This paper seeks to develop understanding of both clinician-patient encounters within sport and Elias’s sociology of knowledge. Premised on a belief that there is a relatively high degree of consensus between figurational and “non-figurational” research on the social organization of sport medicine, and that such a consensus contrasts with the rather acrimonious relations which have characterized similar perspectival relations in the past, a review of literature is undertaken to highlight aspects of implicit agreement. Using a range of Elias’s concepts, this paper argues that there is broad agreement between researchers that clinician-patient relations are fundamentally structured according to mutually coexisting bodies of knowledge, and that there is cross-theoretical acceptance that such bodies of knowledge are shaped by, and make sense within, the distinct social context in which the respective parties are located. In examining aspects of Elias’s theoretical perspective which have hitherto received relatively little attention in the sociology of sport, this paper invites a revision of readings of this theoretical approach within the subdiscipline.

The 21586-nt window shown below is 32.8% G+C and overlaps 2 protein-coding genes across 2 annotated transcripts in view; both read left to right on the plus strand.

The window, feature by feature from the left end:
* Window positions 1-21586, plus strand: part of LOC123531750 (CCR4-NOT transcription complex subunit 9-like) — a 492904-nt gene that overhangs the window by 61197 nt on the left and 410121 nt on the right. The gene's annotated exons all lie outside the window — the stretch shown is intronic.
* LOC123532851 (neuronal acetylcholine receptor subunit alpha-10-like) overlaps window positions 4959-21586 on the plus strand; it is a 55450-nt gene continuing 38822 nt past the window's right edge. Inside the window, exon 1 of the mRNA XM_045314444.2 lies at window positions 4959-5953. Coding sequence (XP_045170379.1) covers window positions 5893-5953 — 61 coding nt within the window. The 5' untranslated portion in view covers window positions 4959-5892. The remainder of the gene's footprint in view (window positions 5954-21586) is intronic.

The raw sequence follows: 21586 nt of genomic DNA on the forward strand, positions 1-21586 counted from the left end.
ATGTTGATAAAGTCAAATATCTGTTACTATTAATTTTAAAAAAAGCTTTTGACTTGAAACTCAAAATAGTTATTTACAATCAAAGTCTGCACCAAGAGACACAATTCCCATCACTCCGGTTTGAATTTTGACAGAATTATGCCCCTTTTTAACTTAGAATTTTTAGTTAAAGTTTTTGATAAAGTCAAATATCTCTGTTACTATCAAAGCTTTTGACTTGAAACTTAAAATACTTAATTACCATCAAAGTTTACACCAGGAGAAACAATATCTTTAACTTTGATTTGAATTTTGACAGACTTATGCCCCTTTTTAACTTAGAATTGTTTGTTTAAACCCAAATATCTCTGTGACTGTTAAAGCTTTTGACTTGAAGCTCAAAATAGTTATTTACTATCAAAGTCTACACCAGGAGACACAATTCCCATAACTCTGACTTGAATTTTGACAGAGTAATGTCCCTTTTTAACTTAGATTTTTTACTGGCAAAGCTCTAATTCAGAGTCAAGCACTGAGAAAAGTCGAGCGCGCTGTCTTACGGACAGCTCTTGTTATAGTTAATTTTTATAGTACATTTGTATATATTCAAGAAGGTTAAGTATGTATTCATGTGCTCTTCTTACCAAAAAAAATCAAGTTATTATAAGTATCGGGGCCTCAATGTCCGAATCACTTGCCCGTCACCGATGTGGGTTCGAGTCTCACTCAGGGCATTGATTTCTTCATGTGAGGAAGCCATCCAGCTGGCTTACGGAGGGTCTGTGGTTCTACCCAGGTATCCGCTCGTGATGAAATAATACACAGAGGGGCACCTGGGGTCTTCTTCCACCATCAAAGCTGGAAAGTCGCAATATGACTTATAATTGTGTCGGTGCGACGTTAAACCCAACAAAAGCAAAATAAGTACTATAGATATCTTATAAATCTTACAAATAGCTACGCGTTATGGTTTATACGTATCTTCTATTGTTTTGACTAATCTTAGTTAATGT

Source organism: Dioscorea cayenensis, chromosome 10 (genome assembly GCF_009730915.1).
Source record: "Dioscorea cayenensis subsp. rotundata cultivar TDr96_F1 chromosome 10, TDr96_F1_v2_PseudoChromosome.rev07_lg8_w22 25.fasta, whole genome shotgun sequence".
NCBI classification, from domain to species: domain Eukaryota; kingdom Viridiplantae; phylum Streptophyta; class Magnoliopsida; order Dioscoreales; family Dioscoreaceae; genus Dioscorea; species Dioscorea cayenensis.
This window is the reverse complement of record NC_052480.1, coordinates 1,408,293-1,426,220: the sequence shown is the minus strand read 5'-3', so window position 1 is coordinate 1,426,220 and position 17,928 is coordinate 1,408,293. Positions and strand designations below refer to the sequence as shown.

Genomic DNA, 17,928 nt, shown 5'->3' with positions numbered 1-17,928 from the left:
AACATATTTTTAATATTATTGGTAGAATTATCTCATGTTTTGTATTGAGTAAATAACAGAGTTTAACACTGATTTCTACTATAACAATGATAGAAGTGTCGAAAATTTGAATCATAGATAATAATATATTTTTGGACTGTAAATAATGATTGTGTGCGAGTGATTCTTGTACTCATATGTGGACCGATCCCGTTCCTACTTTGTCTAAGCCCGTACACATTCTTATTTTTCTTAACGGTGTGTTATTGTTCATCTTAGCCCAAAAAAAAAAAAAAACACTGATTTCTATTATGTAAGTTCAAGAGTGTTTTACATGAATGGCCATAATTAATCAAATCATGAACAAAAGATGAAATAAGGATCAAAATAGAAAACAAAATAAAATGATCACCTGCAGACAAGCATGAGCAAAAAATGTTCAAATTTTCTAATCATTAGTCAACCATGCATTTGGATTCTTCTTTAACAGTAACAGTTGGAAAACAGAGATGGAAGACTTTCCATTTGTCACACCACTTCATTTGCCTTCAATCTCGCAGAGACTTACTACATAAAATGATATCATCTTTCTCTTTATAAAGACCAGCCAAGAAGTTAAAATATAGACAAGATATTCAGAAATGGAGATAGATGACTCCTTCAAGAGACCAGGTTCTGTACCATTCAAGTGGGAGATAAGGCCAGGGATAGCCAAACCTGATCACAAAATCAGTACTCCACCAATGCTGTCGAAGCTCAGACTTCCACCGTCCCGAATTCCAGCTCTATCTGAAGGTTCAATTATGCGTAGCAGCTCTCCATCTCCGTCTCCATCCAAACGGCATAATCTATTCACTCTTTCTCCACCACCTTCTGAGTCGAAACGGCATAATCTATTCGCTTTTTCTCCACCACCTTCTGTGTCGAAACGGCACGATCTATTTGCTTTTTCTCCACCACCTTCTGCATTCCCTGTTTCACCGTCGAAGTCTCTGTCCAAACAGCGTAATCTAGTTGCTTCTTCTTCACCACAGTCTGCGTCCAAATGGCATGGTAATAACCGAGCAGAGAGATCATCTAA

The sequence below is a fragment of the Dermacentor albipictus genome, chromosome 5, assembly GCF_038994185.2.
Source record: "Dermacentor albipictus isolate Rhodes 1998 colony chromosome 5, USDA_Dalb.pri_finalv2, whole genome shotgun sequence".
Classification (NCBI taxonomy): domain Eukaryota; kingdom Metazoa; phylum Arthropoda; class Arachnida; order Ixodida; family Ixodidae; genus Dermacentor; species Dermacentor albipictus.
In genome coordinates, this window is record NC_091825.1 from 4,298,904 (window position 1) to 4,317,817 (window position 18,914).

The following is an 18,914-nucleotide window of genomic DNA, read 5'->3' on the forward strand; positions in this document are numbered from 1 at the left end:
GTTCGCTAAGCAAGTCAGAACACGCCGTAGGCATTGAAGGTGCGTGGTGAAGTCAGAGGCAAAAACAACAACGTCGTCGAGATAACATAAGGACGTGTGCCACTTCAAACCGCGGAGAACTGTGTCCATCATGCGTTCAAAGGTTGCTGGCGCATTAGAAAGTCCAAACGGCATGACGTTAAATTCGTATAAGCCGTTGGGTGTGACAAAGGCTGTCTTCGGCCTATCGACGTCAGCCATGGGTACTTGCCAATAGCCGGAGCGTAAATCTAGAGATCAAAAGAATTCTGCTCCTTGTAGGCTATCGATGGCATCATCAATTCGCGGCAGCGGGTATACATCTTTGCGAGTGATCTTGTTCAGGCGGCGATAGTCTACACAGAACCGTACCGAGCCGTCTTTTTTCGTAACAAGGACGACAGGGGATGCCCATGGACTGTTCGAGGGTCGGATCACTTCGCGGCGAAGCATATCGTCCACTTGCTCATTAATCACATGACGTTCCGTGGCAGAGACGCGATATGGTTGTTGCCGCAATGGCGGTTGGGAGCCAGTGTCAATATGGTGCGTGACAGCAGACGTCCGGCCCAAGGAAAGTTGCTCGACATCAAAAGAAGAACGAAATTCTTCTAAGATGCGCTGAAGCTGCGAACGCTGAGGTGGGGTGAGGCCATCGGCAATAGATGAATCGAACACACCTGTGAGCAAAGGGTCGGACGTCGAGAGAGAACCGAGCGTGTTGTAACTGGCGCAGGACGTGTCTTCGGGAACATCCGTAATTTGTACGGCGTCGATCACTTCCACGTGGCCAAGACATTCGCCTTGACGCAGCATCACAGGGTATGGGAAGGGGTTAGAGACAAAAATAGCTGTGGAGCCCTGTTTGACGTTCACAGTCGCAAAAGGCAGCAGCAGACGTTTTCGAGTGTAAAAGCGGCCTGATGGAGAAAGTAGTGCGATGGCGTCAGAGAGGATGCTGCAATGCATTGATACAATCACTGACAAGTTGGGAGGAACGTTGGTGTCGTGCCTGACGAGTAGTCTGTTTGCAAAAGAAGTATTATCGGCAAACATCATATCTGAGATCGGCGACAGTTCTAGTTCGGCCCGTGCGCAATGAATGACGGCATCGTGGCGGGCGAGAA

Malcolm is with Loughborough University, School of Sport, Exercise and Health Sciences, Loughborough, United Kingdom.